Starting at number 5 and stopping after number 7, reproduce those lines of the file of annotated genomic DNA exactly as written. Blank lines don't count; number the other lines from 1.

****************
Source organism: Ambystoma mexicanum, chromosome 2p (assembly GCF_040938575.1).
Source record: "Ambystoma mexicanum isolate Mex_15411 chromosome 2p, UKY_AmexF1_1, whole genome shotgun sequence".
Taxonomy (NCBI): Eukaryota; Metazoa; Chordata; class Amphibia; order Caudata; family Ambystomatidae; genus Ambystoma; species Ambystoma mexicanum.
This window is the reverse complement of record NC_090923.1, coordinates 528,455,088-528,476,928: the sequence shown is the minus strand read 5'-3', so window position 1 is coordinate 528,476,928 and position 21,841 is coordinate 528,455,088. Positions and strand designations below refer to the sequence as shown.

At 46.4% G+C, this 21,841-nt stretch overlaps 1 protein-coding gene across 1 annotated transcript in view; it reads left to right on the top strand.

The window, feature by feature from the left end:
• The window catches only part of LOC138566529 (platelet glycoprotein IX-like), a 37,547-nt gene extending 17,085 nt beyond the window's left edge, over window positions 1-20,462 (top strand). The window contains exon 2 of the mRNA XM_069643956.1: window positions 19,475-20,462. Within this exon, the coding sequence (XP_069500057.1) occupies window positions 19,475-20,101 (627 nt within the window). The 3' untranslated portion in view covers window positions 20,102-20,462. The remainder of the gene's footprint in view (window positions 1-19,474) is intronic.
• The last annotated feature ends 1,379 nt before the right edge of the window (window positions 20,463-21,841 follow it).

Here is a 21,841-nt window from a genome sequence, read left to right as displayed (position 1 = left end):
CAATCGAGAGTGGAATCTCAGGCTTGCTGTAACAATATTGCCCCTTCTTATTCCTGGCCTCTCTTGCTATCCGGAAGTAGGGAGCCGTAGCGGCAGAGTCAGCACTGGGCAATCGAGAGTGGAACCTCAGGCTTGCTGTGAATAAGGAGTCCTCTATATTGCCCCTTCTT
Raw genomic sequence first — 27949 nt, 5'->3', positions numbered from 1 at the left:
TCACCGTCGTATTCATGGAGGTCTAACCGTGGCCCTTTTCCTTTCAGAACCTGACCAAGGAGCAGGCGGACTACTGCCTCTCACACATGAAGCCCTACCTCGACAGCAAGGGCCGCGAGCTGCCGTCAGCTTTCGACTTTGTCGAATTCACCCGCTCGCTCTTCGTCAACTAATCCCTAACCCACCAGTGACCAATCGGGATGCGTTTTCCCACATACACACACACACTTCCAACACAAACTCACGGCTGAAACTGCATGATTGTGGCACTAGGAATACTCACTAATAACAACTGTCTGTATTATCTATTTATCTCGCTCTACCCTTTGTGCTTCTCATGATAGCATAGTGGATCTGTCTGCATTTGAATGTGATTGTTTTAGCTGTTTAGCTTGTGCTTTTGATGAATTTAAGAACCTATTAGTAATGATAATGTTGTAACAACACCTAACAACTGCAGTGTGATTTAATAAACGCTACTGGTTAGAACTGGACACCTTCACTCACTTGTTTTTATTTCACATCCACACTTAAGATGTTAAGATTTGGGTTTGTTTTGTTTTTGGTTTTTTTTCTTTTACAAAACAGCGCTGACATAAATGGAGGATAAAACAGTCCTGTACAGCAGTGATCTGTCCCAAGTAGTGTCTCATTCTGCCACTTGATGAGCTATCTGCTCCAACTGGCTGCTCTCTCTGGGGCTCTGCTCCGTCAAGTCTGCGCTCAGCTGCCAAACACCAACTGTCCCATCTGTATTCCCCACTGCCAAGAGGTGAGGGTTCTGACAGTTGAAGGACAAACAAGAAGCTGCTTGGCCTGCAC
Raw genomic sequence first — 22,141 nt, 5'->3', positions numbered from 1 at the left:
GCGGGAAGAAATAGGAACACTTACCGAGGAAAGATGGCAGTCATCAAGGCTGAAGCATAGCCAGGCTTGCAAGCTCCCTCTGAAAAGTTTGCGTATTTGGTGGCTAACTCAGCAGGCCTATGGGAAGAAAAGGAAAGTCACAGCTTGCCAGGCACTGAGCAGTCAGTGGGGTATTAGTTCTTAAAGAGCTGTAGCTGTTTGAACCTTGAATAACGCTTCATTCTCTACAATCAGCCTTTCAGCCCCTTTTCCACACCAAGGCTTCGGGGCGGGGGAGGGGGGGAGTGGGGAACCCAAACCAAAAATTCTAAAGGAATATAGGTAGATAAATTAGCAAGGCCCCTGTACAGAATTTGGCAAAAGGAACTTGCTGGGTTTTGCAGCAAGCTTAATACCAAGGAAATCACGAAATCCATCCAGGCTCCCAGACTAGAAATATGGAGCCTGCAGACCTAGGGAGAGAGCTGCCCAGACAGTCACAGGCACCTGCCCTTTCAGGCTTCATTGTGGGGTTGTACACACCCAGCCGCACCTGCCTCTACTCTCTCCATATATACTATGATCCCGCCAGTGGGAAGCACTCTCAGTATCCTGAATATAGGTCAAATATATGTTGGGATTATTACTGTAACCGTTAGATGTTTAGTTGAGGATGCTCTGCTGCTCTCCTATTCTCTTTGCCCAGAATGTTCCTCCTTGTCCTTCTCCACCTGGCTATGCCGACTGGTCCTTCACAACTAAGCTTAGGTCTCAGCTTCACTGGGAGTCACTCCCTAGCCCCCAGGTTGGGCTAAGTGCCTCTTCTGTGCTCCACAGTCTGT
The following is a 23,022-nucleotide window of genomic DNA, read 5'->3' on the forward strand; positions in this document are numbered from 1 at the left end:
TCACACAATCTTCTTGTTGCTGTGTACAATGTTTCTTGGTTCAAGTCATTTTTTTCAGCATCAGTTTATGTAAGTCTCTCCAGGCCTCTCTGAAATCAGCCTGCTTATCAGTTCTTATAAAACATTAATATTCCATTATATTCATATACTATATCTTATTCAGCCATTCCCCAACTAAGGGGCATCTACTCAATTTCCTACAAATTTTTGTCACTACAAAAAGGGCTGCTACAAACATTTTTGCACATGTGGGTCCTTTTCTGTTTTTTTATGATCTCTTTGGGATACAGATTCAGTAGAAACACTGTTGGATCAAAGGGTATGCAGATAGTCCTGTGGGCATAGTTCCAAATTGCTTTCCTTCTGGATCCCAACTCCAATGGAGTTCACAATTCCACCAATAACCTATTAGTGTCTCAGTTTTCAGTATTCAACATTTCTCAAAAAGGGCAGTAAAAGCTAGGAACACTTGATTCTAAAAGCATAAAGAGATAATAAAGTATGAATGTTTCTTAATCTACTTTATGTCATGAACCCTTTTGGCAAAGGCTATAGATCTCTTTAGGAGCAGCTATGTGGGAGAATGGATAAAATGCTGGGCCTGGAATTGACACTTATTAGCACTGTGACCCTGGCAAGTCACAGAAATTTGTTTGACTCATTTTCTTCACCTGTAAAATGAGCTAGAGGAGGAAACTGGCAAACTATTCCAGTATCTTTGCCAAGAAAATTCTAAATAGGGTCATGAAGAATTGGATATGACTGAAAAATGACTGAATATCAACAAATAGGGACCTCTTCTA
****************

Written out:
At 46.4% G+C, this 21,841-nt stretch overlaps 1 protein-coding gene across 1 annotated transcript in view; it reads left to right on the top strand.

The window, feature by feature from the left end:
• The window catches only part of LOC138566529 (platelet glycoprotein IX-like), a 37,547-nt gene extending 17,085 nt beyond the window's left edge, over window positions 1-20,462 (top strand). The window contains exon 2 of the mRNA XM_069643956.1: window positions 19,475-20,462. Within this exon, the coding sequence (XP_069500057.1) occupies window positions 19,475-20,101 (627 nt within the window). The 3' untranslated portion in view covers window positions 20,102-20,462. The remainder of the gene's footprint in view (window positions 1-19,474) is intronic.